Inequality and (universal basic) income

 The final session of the conference discussed the concept of assuring a base level of income to all Americans. Bill Arnone, CEO of the National Academy of Social Insurance, began by introducing the Academy’s soon to be released concept paper on “Assured Income”. Arnone discussed how traditional social insurance and social assistance programs have functioned to provide an assured income for certain segments of the population, and how they might be adapted to do so for a broader set of beneficiaries. Sam Hammond, Director of Poverty and Welfare Policy at the Niskanen Center, expanded on how an assured income might fit into the current social insurance framework, and economic implications of an assured income program. Building on Hammond’s comments, Taylor Jo Isenberg, Managing Director of the Economic Security Project, discussed the underlying values behind designing an assured income program, and provided an overview of the current assured income landscape. Dorian Warren, President of Center for Community Change, concluded the panel’s remarks by emphasizing the current state of inequality and poverty in America, and how an assured income may work toward the longstanding goal of ending poverty. While Warren did not endorse the idea, he argued that it is, at the very least, worth investigating. During the Q&A session led by H. Luke Shaefer, Associate Professor at the School of Social Work and Gerald R. Ford School of Public Policy, and Director of Poverty Solutions at the University of Michigan, the panelists explored important questions regarding the financing and benefits of an assured income, and the implications for current safety net programs.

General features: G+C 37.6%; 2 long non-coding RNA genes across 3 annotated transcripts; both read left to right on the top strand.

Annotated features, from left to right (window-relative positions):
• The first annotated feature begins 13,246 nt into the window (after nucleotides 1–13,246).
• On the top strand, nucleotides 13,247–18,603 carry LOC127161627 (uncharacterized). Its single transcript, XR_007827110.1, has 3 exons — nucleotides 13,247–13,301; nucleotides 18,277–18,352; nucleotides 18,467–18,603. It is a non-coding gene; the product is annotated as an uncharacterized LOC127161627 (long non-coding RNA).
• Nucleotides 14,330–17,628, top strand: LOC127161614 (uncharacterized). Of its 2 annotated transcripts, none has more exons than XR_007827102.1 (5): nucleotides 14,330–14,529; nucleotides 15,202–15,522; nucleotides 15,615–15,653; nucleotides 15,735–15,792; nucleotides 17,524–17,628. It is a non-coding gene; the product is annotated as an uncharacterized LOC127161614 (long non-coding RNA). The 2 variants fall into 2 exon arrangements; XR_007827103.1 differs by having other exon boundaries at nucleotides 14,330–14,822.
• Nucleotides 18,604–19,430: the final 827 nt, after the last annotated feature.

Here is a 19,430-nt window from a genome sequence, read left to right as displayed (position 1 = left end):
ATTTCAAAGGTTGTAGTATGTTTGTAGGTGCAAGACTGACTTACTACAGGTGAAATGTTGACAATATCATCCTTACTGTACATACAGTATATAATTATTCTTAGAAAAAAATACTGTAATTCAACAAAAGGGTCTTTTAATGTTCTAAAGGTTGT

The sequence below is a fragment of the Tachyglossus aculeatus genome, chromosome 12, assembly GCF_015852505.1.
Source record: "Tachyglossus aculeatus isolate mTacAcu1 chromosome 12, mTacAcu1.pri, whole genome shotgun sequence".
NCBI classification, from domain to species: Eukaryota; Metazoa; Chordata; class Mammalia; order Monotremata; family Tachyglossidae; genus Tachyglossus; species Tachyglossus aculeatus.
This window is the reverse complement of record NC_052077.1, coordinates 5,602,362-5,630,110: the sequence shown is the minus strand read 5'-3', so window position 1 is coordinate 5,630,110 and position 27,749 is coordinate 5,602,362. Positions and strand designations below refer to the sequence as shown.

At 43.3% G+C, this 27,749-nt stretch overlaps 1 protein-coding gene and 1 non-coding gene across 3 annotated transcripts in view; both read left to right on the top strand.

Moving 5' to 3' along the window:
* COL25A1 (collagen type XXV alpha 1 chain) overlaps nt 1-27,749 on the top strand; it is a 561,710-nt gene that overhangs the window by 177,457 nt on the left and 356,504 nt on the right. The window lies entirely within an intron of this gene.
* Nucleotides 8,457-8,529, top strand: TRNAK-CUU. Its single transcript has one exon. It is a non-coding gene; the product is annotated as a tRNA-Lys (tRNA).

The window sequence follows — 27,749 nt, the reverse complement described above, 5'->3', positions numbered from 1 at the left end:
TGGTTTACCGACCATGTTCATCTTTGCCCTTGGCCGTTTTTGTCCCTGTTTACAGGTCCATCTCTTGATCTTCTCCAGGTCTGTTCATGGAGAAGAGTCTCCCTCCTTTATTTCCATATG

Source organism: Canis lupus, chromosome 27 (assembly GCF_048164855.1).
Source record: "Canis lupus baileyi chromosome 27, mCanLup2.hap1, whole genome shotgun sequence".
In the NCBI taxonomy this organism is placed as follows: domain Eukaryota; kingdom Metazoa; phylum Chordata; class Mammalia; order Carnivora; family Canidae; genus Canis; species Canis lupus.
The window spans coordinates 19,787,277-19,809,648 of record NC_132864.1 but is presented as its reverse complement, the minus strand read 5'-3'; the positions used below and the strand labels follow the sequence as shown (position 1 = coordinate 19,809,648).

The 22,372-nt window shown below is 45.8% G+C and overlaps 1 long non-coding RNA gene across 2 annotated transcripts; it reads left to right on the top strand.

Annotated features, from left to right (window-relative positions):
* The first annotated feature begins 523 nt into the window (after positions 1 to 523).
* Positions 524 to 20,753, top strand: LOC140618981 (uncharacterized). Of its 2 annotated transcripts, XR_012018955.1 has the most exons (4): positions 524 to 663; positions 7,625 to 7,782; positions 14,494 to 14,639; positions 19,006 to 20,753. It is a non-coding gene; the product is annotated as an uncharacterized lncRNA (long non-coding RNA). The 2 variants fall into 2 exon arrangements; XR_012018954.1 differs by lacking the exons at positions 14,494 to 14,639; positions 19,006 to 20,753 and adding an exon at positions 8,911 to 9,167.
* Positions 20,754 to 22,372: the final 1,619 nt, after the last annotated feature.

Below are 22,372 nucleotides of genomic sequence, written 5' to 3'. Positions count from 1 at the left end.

The end of this conference does not represent the end of the conversation on strengthening economic security across generations. The Academy’s work will continue to research areas of economic insecurity for Millennials and younger workers, and explore intergenerational policy solutions to improve the system of social insurance programs for the 21st century.

 

For more information, please contact Bill Arnone, Chief Executive Officer, at warnone@nasi.org.

 

Posted on February 22, 2019  |  Add your comment

All Comments

The future of Millennials and younger workers - and current and future social insurance programs - will be brighter if economic growth can be accelerated, The Senate Rubio committee recently released a report on Made In China 2025 and the Future of American Industry that proposes it is time for new national industrial policies. https://www.rubio.senate.gov/public/_cache/files/d1c6db46-1a68-481a-b96e...
There appears to be an emerging consensus for such strategies (David Brooks NYT 2/15)

A key industrial sector where the US leads the world is bio-tech and bio-medicine, with effective policies and strong bi-partisan support. There are lessons from the past decade, with $ tens of billion public and private investments, that may be useful to consider in shaping policies for other sectors.

For colleagues who may be interested in industrial policy conversations, I've posted an overview working paper at: https://www.researchgate.net/publication/313468633_Ignorance_Is_Now_Opti... There is also a working paper on how Made In China 2025 makes use of similar strategies: https://www.researchgate.net/publication/320290935_China's_New_Rapid-Learning_Economics_A_Wake-up_Call